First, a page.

Chevron Cars Patty Patrol

Made By:
Packaging (Design):8/10
Packaging (Durability):9/10
Casting (Body):8/10
Casting (Interior):9/10
Casting (Chassis):N/A
Casting (Engine):N/A
Paint (Exterior):8/10
Paint (Interior):N/A
Paint (Trim/Graphics):9/10
Overall Panel Fit:9/10
Total Score:8.6/10

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Chevron Cars Patty Patrol
Chevron Cars Patty Patrol packaging Chevron Cars Patty Patrol alternate expression Chevron Cars Patty Patrol interior Chevron Cars Patty Patrol siren detail Chevron Cars Patty Patrol door detail Chevron Cars Patty Patrol rear

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Although the Chevron cars had their start in 1996, the series really got into its groove with the June 1997 release of Patty Patrol and Tyler Taxi. These two were the first to be packaged in the blister cards that would become a mainstay of the series.



While the first few cars had art featuring the character in a themed setting (Freddy near a muddy trail, Tony in a service station, etc.), This new series uses the toy and a printed backdrop to create the same effect. Patty Patrol is sitting on a base approximately 7" (180mm) x 4.5" (115mm), with a printed road surface. This base is approximately ¾" (18mm) thick with a blue edge. The Chevron logo/name and "Keep your Neighborhood Clean ♻" are printed on both ends, while Patty's name and the Chevron Cars logo are on the front edge. Behind Patty is a printed panel with an evening image of a Police Station (at the corners of Law and Order) and part of a city block. "Safety tested and recommended for children ages 3 and over" is printed on a sign face on the sidewalk. The back panel has the reverse view of the Police Station, complete with a garage bay on the ground floor. The building next to the Police Station has a billboard advertising Chevron with Techron, and Tyler Taxi is on the street between the buildings. Patty is in the foreground of the image, in front of a sign listing her toy's features and a random stray cat. The bottom of the package has a photo of Patty with callouts for her moving eyes, opening doors, and reflective mirrors, along with the typical marketing paragraph. The paragraph is written in the vein of the Miranda warning: "You have the right to a Patty Patrol Car. Anything you play can and will be fun and exciting. You have the right to an imaginative adventure. If you do not have one, one will be provided with each Chevron Car." The feedback card and "Owner's Manual" are packed inside the blister between Patty and the road surface.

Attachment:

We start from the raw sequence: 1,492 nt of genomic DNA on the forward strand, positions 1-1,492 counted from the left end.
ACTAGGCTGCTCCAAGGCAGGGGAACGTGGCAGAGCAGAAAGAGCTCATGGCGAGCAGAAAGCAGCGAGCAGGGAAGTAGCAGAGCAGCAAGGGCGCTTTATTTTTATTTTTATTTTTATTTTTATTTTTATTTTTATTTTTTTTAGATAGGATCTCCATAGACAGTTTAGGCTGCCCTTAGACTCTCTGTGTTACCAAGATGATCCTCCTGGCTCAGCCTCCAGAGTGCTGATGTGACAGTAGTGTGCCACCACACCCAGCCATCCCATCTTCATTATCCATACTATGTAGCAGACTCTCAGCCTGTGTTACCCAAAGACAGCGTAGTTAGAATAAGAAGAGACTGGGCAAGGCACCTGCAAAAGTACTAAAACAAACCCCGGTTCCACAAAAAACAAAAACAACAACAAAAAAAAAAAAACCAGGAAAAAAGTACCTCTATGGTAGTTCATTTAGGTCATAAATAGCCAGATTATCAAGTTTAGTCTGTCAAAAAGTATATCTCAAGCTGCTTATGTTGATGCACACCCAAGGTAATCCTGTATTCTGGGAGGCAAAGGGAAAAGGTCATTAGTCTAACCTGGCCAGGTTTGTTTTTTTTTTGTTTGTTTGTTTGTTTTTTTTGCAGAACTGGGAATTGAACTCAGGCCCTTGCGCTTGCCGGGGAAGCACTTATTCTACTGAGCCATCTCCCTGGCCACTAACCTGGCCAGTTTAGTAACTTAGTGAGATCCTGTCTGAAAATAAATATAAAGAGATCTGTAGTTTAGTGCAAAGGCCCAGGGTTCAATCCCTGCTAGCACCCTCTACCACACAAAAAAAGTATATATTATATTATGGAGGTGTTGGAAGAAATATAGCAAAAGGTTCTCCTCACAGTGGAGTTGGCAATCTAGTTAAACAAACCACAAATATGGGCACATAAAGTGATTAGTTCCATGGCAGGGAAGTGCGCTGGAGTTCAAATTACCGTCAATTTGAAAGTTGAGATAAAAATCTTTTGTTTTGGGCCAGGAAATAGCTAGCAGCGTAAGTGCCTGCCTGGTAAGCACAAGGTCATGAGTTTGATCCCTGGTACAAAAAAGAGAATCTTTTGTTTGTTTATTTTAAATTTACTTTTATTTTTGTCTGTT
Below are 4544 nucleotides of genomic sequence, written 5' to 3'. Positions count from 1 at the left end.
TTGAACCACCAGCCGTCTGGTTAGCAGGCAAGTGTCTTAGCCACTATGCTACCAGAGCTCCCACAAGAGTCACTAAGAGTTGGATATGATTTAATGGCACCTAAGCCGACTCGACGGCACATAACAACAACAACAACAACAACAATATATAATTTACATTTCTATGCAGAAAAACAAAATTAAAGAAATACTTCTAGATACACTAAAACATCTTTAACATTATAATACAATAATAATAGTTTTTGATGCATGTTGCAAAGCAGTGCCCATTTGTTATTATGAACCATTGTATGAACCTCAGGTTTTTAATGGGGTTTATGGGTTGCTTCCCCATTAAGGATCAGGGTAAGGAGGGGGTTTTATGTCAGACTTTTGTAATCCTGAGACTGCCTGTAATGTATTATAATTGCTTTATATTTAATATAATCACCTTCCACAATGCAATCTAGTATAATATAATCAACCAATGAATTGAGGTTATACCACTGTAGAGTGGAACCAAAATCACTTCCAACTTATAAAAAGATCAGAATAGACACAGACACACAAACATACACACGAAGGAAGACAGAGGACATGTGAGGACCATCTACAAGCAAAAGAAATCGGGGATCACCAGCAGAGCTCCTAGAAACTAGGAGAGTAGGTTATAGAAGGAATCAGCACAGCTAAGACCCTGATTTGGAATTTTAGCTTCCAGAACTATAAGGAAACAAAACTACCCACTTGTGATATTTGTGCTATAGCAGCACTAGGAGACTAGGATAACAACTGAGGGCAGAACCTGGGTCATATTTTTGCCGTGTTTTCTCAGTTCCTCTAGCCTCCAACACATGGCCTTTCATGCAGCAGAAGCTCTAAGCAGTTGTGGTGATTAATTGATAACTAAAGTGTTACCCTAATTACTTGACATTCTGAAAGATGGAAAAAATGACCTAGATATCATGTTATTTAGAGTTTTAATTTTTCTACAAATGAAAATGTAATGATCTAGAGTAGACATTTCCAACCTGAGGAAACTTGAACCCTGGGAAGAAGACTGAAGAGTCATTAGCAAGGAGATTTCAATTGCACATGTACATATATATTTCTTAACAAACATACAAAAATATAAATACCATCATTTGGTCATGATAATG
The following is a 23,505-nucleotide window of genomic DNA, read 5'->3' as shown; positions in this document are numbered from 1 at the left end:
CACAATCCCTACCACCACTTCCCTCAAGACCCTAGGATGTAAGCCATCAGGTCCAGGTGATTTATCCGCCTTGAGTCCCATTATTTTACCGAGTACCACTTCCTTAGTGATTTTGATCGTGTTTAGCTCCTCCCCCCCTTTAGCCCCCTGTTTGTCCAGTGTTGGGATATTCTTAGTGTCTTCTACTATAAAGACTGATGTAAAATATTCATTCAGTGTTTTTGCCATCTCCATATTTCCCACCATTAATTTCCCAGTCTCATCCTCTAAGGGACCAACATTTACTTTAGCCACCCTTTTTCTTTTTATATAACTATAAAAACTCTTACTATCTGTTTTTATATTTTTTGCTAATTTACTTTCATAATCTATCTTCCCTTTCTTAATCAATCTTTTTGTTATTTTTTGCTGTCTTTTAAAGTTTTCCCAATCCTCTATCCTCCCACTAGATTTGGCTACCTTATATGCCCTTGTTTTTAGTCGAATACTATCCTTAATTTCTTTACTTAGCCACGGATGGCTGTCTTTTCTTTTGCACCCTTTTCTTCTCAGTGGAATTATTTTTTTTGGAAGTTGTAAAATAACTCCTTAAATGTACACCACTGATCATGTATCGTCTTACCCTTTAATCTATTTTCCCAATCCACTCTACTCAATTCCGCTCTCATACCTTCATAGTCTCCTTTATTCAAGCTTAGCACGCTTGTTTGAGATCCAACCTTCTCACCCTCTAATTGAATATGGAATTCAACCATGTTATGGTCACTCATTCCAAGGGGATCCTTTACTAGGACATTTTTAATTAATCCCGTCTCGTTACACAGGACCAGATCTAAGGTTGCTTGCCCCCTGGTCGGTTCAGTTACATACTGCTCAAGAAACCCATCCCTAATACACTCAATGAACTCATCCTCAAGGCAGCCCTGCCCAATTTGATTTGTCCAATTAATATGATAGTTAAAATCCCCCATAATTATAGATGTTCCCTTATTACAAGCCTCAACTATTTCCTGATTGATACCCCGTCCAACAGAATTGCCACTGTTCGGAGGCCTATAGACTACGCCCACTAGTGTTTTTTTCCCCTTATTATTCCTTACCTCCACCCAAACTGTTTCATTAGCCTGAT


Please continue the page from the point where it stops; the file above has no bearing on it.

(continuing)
Patty is the first Chevron Car to have more than just "effects" paint apps: she is cast entirely in white plastic, with black painted on her front and rear sections. The paint and plastic are nice & glossy, though there are a few minor imperfections in the paint on her hood. The sideview mirrors, bullhorn/siren, and rear antenna are cast in a slightly soft black plastic with reflective silver stickers acting as mirror glass. Tires are the typical vinyl slicks with Chevron/Techron cast on the sidewalls. The gumball light on the roof is cast in transparent blue with internal facets. Her bumpers, lips, wheels, and roof light bezel are painted silver, her parking lights and inner rear lights are orange, her outer rear lights are red, and her teeth are painted white. There are some fuzzy edges and bleed issues on close examination, but the overall effect is very good. "Police" and a gold six-pointed Sheriff star are printed on the front doors, and look nice and sharp. Her eyes are medium blue with black detailing and lighter blue eyelids, also very cleanly printed. Patty's interior is a light gray with some very nice detailing, including four sets of seat belts and a police radio (complete with microphone and coiled cord) on the right side of the dashboard. The steering wheel is cast in black, and the black mirror mounts poking through the doors make reasonable interior door handles (this last was likely unintentional, but it's a neat effect nonetheless). There is no engine, and the chassis is a simple plate with her name and series logo cast in.



Patty has opening doors and moving eyes. The doors are simple hinges that function smoothly. The eyes are activated by pushing down on her hood and rolling her forward. Unlike previous cars, these eyes appear to be spring loaded: rolling Patty moves the eyes slowly to her right, but after reaching a certain point (or releasing the pressure on the front axle) the eyes snap back to the left. The effect isn't quite as smooth as the simple geared eyes of Tony, but it does create the effect of a Police Officer suddenly focusing their attention where it is needed.



Patty matches her screen counterpart quite nicely, from her unique low-mounted front bumper to the classic blue bubble light on her roof. She measures approximately 5.75" (145mm) long, 3.25" (83mm) wide, and 2.75" (70mm) tall.



Police cars are always cool, and having one as a spokesperson for Techron seems very appropriate (few cars see the type of hard duty they do—even taxis and buses seldom require the hard accelerations cop cars need to perform). The classic black & white with the blue roof light is fantastic, and the few paint issues in no way take away from the overall package. Recommended.


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